Florida Governor Limits Mortgage Foreclosure and Eviction Relief to Non-Payment Defaults and Single-Family Mortgagors and Residential Tenants

Carlton Fields
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Carlton Fields

On July 29, 2020, Florida Gov. Ron DeSantis signed Executive Order 20-180, extending residential mortgage foreclosure and eviction relief afforded by Executive Order 20-94 to September 1, 2020. The executive order specifically limits the relief to single-family mortgagors and residential tenants adversely affected by COVID-19, clarifying some of the questions surrounding prior executive orders.

In the foreclosure context, the order suspends and tolls any statute providing for “final action” at the conclusion of a mortgage foreclosure proceeding when the proceeding arises from non-payment of a mortgage by a single-family mortgagor “adversely affected” by COVID-19.

Likewise, the order suspends and tolls any statute providing for “final action” at the conclusion of an eviction proceeding when the proceeding arises from non-payment of rent by a residential tenant “adversely affected” by COVID-19.

Thus, the moratorium does not preclude the mere filing or prosecution of an action for residential foreclosure or eviction, although, because it does not define what “final action” means, there could be a dispute as to whether a plaintiff in a residential foreclosure or eviction action is allowed to obtain a final judgment, sell the property at a foreclosure sale, and get certificates of sale and title and a writ of possession issued.

The order defines “adversely affected” by COVID-19 as “loss of employment, diminished wages or business income, or other monetary loss realized during the Florida State of Emergency directly impacting” the ability of a single-family mortgagor to make mortgage payments or a residential tenant to make rent payments.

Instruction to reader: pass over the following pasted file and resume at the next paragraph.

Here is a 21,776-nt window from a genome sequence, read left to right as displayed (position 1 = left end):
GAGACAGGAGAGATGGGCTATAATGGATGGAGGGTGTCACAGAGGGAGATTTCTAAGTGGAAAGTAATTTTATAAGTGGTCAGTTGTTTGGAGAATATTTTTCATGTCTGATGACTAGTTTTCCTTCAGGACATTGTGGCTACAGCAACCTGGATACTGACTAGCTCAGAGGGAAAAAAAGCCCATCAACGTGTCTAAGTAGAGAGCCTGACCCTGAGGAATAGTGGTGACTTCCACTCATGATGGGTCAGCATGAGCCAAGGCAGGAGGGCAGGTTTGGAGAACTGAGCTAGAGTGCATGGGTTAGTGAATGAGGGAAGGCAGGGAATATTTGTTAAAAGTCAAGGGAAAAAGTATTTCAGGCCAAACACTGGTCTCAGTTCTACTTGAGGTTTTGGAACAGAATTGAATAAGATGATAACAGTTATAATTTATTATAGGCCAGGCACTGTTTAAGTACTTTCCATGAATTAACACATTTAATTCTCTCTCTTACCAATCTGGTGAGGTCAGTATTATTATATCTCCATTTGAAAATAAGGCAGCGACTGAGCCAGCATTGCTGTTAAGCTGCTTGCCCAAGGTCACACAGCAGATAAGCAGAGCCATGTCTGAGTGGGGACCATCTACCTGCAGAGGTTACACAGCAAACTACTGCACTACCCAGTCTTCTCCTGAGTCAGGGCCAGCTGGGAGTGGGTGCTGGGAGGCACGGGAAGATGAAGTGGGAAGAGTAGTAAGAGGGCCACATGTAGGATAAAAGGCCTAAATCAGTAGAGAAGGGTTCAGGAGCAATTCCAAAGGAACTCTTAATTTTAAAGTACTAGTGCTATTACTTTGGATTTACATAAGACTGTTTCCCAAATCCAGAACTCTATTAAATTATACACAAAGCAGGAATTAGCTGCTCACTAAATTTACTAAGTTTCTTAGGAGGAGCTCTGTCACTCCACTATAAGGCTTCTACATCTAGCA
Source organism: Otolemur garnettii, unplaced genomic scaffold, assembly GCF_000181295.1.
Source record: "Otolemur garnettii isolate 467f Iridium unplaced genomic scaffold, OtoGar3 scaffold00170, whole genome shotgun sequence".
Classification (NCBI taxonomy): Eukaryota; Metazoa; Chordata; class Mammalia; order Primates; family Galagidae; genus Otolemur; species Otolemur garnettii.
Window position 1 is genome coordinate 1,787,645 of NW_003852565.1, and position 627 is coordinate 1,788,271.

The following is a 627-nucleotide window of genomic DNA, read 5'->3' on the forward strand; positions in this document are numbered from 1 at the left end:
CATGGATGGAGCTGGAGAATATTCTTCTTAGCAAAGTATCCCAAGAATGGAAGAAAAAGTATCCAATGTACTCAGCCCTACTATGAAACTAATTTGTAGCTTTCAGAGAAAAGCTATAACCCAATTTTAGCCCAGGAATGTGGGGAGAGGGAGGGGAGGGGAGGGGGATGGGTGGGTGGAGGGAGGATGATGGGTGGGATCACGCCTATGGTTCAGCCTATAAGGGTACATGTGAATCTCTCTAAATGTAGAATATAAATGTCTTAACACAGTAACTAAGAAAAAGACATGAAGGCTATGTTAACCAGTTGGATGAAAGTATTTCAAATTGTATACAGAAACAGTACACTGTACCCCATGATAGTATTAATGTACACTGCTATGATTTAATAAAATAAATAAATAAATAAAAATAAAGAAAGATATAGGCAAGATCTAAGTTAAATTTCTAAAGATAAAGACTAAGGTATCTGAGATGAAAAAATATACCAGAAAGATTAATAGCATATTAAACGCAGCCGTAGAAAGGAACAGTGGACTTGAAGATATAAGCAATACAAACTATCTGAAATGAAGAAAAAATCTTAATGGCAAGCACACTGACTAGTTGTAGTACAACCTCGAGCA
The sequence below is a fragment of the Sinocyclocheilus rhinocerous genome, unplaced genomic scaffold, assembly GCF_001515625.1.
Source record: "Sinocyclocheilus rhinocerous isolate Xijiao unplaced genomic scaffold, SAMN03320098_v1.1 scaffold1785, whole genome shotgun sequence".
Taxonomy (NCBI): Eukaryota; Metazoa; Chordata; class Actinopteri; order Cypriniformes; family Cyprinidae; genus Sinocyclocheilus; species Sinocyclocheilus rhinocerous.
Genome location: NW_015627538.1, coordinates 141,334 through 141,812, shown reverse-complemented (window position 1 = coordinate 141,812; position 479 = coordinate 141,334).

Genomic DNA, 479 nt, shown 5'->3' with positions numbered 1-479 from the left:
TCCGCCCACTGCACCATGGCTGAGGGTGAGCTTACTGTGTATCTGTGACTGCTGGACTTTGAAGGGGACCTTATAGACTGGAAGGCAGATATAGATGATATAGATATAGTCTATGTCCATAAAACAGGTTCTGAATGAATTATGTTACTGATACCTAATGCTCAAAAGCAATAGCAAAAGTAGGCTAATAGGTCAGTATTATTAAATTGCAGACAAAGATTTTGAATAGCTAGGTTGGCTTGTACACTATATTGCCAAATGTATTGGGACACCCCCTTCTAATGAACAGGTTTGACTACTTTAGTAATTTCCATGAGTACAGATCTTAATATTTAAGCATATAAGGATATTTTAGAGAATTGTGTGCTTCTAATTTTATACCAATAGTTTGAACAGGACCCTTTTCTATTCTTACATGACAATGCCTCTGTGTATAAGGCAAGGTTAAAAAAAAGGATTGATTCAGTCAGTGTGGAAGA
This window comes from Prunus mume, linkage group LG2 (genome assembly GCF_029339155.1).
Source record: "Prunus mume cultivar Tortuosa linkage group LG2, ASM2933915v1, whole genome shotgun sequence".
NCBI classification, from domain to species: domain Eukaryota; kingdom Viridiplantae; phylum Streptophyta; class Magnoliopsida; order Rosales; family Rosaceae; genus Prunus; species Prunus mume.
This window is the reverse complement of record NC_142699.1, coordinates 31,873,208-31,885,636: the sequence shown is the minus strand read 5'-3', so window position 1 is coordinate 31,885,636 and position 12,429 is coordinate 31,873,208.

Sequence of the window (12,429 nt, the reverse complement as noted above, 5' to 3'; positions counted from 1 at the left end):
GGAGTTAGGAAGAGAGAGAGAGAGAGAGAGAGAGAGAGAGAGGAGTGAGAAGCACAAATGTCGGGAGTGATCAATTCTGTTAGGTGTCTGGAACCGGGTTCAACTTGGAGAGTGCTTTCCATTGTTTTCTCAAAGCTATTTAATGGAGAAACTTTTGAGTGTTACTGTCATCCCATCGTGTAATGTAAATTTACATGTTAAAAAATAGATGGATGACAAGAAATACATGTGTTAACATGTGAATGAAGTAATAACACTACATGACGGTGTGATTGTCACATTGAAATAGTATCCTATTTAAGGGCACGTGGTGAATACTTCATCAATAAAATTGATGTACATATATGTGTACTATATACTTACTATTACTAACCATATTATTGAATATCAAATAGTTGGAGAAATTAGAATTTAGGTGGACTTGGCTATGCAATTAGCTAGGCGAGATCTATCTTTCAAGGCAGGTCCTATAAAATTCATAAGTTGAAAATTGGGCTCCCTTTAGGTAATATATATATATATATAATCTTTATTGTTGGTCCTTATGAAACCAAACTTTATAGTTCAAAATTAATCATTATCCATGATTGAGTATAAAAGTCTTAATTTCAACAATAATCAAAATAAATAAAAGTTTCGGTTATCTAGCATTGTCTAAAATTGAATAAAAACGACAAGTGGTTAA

The moratorium does not apply to residential foreclosures and evictions where non-payment is not at issue. Thus, if non-payment is not an issue or the non-payment predates or is not related to the COVID-19 pandemic emergency, the executive order does not preclude residential foreclosure and eviction actions from being filed or proceeding to finality.

Even where the executive order applies, it explicitly states that all missed mortgage or rent payments are due when the borrower or tenant is no longer affected by COVID-19.

Importantly, the executive order contains no express moratorium on foreclosure or eviction in connection with commercial properties, including the foreclosure of a commercial loan secured by a residential property as the borrower in such circumstances would not be a “single-family mortgagor.”

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Carlton Fields
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